Other names: Two Johns Landing, possibly Towers’ Wharf
The wharf was located on the east side of the Choptank River between Williston and Ganeys landings. A “new” wharf, along with a storehouse and freight building was also built in 1886, which was later leased, to the steamboat company. A granary was built at the site by 1887. An 1887 advertisement mentions a “first-rate shell pile [shell road] leads to Two Johns Landing.” The Two Johns wharf was in ruins when visited by Footner in the 1940s.
Three canneries operated at Two Johns: Howard, Charles & Son (1889), Hudson Trice (1910), and S. J. Hurst (1917-1918). The wharf did a considerable business until a vessel capsized and sank near the entrance to the landing, making it difficult to put in at the wharf. Because the wreck was not moved steamers began to bypass the wharf.
The name Two Johns came from John Stewart Crossy and his son John Hart Crossy, two rotund vaudeville actors who looked very much alike and called themselves John Stewart Crossy and John Crossy Stewart. They called their act “The Two Johns.”
The steamers brought swarms of their friends including Paul Dreiser (pen name Dresser, songwriter of On the Banks of the Wabash), his sister Louise Dreiser, and Ada Kline. To win the support of the locals, the Two Johns chartered a steamboat and invited the entire town of Denton to one of their shows.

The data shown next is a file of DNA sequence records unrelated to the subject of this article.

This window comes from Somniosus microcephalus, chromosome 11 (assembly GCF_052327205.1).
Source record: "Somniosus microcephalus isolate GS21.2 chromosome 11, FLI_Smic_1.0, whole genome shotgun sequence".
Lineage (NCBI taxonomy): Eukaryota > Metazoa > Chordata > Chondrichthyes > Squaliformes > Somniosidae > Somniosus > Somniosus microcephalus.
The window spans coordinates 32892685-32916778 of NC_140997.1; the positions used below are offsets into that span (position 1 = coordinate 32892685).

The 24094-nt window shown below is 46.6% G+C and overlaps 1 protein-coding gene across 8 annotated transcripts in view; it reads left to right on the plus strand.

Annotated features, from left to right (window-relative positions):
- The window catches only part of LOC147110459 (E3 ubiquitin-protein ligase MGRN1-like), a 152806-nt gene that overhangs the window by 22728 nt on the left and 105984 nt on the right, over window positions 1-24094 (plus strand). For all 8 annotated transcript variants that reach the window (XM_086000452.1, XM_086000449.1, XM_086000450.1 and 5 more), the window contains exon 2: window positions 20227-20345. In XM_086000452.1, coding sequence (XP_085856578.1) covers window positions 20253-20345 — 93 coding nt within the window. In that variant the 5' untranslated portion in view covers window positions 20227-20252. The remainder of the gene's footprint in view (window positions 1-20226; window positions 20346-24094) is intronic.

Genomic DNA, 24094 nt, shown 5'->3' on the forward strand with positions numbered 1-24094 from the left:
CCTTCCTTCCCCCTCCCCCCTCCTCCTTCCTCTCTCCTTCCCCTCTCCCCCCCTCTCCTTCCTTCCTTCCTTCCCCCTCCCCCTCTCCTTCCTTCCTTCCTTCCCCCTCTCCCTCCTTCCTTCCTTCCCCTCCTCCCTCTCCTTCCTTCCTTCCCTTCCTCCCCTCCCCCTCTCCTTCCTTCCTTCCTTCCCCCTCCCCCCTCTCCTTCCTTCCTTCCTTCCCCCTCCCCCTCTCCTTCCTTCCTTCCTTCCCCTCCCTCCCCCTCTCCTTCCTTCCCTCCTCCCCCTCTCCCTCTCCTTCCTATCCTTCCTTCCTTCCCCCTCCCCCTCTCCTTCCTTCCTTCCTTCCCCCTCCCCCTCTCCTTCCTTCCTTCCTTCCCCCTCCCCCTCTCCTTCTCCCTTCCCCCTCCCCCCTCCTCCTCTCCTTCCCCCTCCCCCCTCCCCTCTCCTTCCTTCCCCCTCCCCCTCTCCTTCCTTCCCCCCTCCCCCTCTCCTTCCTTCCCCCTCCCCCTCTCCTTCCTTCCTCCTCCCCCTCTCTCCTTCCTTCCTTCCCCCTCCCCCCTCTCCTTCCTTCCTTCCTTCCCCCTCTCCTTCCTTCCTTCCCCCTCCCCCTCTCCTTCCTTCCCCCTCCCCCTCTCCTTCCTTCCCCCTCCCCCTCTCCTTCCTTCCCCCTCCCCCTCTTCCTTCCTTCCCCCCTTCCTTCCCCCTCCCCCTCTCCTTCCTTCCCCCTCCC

The Baltimore to Denton steamboats brought folks to Two Johns for dancing and theatrical performances “in the round house on the shore.” This site was used as a steamboat landing at least from the 1880s to 1921. A general store was built by the wharf and operated by Butler Crossy, the youngest son. The Crossy’s left the area and the farm was foreclosed in 1887.
The 1897 Caroline County Map prepared by M. L. Saulsbury indicates that W. F. Towers owns the store at the Two Johns Wharf. A steamboat vacation brochure lists Mrs. H. Trice having a guesthouse able to accommodate up to six guests.
The Two Johns house burnt to the ground in 1947.
It is marked as “Two Johns” with no indication of a landing on “Topographic Map of Caroline County” 1950 revised 1971,” and “Map of Maryland,” 1961 revised 1973.
(Choptank River Cultural Resources Inventory, 1999-2002)